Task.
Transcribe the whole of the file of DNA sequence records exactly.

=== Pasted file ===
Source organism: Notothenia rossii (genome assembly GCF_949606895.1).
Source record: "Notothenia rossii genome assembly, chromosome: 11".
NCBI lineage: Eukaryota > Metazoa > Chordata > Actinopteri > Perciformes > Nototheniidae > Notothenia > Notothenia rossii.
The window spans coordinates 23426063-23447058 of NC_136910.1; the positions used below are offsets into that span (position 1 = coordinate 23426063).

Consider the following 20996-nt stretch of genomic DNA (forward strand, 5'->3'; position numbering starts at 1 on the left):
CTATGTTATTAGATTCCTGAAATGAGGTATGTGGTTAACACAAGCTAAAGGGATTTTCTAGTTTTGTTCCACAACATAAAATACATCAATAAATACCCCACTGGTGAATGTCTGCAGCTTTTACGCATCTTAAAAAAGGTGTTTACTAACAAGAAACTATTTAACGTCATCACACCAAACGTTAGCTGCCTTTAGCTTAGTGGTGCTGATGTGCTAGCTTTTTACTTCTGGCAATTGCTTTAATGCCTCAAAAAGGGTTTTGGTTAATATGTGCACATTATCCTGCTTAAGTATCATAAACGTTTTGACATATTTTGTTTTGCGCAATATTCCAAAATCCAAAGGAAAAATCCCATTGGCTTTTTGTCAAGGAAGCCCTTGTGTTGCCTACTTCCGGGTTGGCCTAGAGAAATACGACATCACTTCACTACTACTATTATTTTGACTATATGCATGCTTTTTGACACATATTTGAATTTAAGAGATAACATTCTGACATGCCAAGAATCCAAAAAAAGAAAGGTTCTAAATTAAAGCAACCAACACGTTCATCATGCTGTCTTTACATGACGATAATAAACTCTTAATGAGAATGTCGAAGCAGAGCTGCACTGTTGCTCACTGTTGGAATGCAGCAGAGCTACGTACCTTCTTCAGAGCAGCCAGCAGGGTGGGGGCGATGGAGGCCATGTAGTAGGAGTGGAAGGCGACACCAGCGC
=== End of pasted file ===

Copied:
Source organism: Notothenia rossii (genome assembly GCF_949606895.1).
Source record: "Notothenia rossii genome assembly, chromosome: 11".
NCBI lineage: Eukaryota > Metazoa > Chordata > Actinopteri > Perciformes > Nototheniidae > Notothenia > Notothenia rossii.
The window spans coordinates 23426063-23447058 of NC_136910.1; the positions used below are offsets into that span (position 1 = coordinate 23426063).

Consider the following 20996-nt stretch of genomic DNA (forward strand, 5'->3'; position numbering starts at 1 on the left):
CTATGTTATTAGATTCCTGAAATGAGGTATGTGGTTAACACAAGCTAAAGGGATTTTCTAGTTTTGTTCCACAACATAAAATACATCAATAAATACCCCACTGGTGAATGTCTGCAGCTTTTACGCATCTTAAAAAAGGTGTTTACTAACAAGAAACTATTTAACGTCATCACACCAAACGTTAGCTGCCTTTAGCTTAGTGGTGCTGATGTGCTAGCTTTTTACTTCTGGCAATTGCTTTAATGCCTCAAAAAGGGTTTTGGTTAATATGTGCACATTATCCTGCTTAAGTATCATAAACGTTTTGACATATTTTGTTTTGCGCAATATTCCAAAATCCAAAGGAAAAATCCCATTGGCTTTTTGTCAAGGAAGCCCTTGTGTTGCCTACTTCCGGGTTGGCCTAGAGAAATACGACATCACTTCACTACTACTATTATTTTGACTATATGCATGCTTTTTGACACATATTTGAATTTAAGAGATAACATTCTGACATGCCAAGAATCCAAAAAAAGAAAGGTTCTAAATTAAAGCAACCAACACGTTCATCATGCTGTCTTTACATGACGATAATAAACTCTTAATGAGAATGTCGAAGCAGAGCTGCACTGTTGCTCACTGTTGGAATGCAGCAGAGCTACGTACCTTCTTCAGAGCAGCCAGCAGGGTGGGGGCGATGGAGGCCATGTAGTAGGAGTGGAAGGCGACACCAGCGC